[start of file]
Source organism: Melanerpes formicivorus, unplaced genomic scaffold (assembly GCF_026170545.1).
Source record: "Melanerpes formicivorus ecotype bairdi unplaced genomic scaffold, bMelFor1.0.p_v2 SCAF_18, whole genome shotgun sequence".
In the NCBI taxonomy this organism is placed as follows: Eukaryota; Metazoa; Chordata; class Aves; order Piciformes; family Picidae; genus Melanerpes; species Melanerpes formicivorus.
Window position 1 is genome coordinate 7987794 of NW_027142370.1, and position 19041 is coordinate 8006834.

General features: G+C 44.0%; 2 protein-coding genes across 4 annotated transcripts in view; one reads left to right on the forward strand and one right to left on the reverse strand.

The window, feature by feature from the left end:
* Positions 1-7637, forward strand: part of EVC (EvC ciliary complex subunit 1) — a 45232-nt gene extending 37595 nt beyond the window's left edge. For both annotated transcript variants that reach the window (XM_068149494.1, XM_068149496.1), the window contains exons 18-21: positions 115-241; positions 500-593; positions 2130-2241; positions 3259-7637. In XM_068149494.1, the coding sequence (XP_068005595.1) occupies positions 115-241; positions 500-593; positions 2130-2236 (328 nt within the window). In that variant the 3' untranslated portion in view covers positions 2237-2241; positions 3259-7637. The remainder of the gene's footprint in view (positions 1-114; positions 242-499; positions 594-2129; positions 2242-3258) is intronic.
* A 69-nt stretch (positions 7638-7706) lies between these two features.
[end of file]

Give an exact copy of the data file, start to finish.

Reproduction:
Source organism: Melanerpes formicivorus, unplaced genomic scaffold (assembly GCF_026170545.1).
Source record: "Melanerpes formicivorus ecotype bairdi unplaced genomic scaffold, bMelFor1.0.p_v2 SCAF_18, whole genome shotgun sequence".
In the NCBI taxonomy this organism is placed as follows: Eukaryota; Metazoa; Chordata; class Aves; order Piciformes; family Picidae; genus Melanerpes; species Melanerpes formicivorus.
Window position 1 is genome coordinate 7987794 of NW_027142370.1, and position 19041 is coordinate 8006834.

General features: G+C 44.0%; 2 protein-coding genes across 4 annotated transcripts in view; one reads left to right on the forward strand and one right to left on the reverse strand.

The window, feature by feature from the left end:
* Positions 1-7637, forward strand: part of EVC (EvC ciliary complex subunit 1) — a 45232-nt gene extending 37595 nt beyond the window's left edge. For both annotated transcript variants that reach the window (XM_068149494.1, XM_068149496.1), the window contains exons 18-21: positions 115-241; positions 500-593; positions 2130-2241; positions 3259-7637. In XM_068149494.1, the coding sequence (XP_068005595.1) occupies positions 115-241; positions 500-593; positions 2130-2236 (328 nt within the window). In that variant the 3' untranslated portion in view covers positions 2237-2241; positions 3259-7637. The remainder of the gene's footprint in view (positions 1-114; positions 242-499; positions 594-2129; positions 2242-3258) is intronic.
* A 69-nt stretch (positions 7638-7706) lies between these two features.